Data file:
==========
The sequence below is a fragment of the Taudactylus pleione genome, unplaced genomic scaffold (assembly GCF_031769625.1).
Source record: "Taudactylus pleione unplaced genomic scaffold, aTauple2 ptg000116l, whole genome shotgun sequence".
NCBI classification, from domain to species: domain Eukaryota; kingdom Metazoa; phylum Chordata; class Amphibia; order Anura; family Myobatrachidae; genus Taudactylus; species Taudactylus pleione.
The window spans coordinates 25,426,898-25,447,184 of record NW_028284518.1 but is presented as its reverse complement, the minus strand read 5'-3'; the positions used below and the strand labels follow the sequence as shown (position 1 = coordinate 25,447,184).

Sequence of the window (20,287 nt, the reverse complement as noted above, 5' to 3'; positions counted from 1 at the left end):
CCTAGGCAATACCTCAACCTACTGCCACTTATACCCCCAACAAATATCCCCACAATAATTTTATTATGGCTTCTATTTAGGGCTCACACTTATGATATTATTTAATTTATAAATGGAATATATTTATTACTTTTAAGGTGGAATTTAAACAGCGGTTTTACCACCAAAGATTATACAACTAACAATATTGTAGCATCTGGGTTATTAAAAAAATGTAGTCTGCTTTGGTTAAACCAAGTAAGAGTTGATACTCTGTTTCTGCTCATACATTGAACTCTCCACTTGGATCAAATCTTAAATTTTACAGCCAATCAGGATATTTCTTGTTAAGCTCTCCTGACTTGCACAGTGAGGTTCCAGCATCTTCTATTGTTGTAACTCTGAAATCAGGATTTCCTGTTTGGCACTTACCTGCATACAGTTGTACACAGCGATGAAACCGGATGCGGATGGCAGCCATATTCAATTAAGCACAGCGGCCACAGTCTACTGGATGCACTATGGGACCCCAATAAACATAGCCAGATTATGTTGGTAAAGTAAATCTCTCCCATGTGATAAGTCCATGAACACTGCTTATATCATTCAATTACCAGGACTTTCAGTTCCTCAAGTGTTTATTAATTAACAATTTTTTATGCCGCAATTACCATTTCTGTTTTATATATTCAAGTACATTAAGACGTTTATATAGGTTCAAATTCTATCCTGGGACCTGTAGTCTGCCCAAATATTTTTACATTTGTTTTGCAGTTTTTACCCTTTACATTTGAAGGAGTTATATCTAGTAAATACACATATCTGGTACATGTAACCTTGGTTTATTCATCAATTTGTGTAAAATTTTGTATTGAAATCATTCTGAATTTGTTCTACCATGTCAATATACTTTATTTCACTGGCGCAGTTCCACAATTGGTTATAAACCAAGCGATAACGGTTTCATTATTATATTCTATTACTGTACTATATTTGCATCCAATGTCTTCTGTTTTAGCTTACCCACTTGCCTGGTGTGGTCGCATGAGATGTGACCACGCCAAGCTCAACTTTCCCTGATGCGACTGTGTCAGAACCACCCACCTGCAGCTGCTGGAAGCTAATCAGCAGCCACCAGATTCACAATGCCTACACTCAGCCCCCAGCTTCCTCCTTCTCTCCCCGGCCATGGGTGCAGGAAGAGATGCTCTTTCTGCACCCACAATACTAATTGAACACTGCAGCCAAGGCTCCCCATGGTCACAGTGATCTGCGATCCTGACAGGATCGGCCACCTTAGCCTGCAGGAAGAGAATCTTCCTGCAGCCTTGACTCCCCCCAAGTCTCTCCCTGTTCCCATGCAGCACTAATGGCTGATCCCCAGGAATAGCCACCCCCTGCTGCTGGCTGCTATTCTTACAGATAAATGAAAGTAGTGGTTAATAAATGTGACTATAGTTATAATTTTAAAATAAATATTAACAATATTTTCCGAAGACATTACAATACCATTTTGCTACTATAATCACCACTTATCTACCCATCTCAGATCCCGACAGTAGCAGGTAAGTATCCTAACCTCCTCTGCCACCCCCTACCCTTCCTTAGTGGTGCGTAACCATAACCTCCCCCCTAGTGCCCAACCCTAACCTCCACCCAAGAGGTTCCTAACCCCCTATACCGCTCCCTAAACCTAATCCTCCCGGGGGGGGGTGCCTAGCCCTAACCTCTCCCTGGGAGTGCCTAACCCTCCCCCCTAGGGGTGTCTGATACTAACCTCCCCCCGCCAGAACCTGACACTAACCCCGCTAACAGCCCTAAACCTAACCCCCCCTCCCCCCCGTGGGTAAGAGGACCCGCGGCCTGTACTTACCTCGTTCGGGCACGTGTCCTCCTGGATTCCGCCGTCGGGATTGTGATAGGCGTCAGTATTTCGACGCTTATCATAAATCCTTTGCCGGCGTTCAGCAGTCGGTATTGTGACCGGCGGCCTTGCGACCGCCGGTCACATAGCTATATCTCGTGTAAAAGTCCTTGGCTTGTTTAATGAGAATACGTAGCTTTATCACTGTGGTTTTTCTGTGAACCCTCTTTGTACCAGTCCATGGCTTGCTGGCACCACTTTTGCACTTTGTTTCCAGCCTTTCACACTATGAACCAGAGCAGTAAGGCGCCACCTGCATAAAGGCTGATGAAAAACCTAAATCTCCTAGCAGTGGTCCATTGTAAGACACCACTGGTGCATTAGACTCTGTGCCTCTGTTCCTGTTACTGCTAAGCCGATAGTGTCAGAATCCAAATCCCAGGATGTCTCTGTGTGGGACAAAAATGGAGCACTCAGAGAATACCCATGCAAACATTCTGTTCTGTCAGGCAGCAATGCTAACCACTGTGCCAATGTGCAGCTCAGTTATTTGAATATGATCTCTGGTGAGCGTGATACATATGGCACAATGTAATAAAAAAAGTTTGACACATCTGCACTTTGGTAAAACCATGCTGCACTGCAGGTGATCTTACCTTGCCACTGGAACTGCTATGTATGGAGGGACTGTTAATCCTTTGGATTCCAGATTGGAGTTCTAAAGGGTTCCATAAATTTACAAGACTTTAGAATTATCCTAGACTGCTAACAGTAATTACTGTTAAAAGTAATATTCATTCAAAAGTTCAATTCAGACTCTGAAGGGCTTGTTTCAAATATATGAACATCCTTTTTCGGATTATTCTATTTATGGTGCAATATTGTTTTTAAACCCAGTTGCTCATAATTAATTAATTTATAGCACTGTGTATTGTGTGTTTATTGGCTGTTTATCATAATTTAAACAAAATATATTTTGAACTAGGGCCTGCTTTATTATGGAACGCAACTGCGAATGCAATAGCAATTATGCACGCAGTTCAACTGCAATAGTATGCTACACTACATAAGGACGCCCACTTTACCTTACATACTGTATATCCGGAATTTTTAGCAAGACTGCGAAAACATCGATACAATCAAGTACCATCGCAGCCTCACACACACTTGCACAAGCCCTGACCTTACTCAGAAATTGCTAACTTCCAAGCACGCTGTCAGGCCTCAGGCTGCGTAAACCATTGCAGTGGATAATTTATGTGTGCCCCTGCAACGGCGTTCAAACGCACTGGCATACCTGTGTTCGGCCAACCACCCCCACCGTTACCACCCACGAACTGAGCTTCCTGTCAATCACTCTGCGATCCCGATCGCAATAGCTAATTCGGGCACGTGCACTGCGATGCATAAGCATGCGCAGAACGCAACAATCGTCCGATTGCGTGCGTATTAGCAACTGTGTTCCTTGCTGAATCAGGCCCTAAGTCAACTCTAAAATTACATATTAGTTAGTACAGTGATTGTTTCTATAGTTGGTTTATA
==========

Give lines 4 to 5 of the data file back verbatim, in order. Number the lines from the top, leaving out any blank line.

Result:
The window spans coordinates 25,426,898-25,447,184 of record NW_028284518.1 but is presented as its reverse complement, the minus strand read 5'-3'; the positions used below and the strand labels follow the sequence as shown (position 1 = coordinate 25,447,184).

Sequence of the window (20,287 nt, the reverse complement as noted above, 5' to 3'; positions counted from 1 at the left end):